Report slams California system for disciplining judges
A group of advocates have submitted a report to the California state legislature reporting that the California judicial disciplinary agency is too secret.
The commission on judicial performance which was established in 1960 was the first agency in any state where the power to investigate judges for ethical violations. It dismisses nearly 90% of the public complaints it receives, imposing discipline much less and often than other agencies in Arizona, Texas and New York. The report was issued by court reform LLC, a nonprofit headed by Joseph Sweeney an East Bay mathematician who said he was partly motivated by his encounters with family law courts.
He states that California fails to protect the public from judicial misconduct, and does not keep up with its peer’s judicial accountability. Sweeney’s group told the state assembly subcommittee that oversees the commissions $4.3 million budget.
No abusive or unethical judges were identified that were allowed to stay on the bench, but the advocacy group said the commissions proceedings are virtually impossible to monitor because most of them, complaints against judges, the judge’s responses and the commission’s decisions is dismissed complaints are sealed from the public.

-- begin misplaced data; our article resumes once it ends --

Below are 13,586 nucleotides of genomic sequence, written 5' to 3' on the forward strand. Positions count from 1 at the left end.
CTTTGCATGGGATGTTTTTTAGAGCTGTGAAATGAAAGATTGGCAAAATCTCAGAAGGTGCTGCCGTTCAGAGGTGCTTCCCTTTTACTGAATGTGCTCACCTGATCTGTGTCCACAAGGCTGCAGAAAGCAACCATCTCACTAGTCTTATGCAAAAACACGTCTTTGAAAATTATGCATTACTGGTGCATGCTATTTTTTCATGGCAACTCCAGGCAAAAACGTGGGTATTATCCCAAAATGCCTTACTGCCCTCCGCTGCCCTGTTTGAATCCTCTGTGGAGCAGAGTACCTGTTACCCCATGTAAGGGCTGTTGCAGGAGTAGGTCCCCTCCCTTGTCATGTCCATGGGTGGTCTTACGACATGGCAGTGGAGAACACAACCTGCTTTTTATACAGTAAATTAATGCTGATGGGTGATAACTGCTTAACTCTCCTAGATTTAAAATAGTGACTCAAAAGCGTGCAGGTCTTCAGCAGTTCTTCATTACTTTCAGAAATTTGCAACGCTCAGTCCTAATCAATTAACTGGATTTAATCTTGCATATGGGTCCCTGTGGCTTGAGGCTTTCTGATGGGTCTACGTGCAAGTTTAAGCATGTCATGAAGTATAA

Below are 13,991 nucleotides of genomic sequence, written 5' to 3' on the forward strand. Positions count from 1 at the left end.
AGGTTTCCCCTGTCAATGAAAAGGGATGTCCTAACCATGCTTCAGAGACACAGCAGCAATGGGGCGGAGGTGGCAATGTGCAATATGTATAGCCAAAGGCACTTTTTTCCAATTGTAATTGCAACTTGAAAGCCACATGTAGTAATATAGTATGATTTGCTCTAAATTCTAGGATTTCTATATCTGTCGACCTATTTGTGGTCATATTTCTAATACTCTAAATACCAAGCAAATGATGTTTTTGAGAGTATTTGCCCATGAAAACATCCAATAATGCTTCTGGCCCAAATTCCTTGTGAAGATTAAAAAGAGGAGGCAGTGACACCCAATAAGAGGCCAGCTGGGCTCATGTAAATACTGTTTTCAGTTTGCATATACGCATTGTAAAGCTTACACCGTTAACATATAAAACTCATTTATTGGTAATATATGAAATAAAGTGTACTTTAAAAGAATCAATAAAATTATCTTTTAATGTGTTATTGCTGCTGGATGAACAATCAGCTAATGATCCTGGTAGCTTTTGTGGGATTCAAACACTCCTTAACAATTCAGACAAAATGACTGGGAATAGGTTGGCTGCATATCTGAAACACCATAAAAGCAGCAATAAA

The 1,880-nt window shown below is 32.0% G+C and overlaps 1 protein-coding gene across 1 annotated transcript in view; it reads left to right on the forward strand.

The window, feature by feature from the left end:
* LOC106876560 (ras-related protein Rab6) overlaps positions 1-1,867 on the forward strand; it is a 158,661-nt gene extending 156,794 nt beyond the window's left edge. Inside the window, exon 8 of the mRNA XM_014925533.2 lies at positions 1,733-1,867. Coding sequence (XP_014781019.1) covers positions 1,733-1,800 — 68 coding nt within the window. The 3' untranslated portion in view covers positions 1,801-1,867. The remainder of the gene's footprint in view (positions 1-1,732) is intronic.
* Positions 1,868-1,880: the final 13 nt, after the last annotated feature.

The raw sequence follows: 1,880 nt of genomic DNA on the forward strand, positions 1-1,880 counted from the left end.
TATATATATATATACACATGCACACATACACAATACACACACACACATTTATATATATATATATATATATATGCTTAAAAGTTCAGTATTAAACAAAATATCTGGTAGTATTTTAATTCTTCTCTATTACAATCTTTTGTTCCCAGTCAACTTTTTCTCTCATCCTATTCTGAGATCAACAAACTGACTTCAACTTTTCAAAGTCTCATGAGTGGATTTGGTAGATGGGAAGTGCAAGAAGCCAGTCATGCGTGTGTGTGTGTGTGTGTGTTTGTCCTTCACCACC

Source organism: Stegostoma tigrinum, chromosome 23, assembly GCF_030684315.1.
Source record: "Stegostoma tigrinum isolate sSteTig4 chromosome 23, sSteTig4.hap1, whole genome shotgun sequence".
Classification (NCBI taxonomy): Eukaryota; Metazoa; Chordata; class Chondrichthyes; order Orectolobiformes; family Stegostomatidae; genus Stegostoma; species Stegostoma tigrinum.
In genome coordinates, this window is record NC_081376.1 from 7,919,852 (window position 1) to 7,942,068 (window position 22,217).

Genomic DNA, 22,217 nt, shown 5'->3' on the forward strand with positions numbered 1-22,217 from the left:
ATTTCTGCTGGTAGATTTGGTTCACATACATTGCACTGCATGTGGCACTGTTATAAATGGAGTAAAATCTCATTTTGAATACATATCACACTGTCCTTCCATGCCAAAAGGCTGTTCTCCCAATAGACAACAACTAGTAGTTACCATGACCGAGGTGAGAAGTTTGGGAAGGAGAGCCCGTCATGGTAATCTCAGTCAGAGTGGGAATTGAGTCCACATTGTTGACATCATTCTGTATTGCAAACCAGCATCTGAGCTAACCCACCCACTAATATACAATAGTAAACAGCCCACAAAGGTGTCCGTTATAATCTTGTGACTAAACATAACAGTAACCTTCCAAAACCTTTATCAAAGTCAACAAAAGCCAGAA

The commission does on rare occasion released a summary of the complaints with the judge’s reply, and only a small fraction of cases that result in public disciplinary action for the most serious misconduct.
In other cases, the commission finds relatively minor behaviors it will withhold the documents at issue a private. The report called for an end to private disciplinary actions and a state audit of the commission.
Composed of three judges, to lawyers and six public members, the commission has a power to publicly reprimand a judge, issue a sensor for more severe misconduct or remove the judge from office, and ordered that the judge can appeal to the state supreme court.
The report went on to say that during the last decade the commission has received an average of 1082 complaints against judges each year, but only 67 judges in that 10-year time frame resulted in disciplinary action, with 34 judges leaving office after complaints.
Other states like New York the report stated, were more than twice as likely to oppose public discipline than the California commission, a Texas agency was nearly 3 times as likely and Arizona was for.
Victoria Henley, the commission’s director and chief counsel, responded by saying that the reports statistics were extremely flawed. She said for example sweeties group touted informal advisories and warnings to judges is disciplinary actions in Arizona but not California.
Always remember absolute power corrupts absolutely always will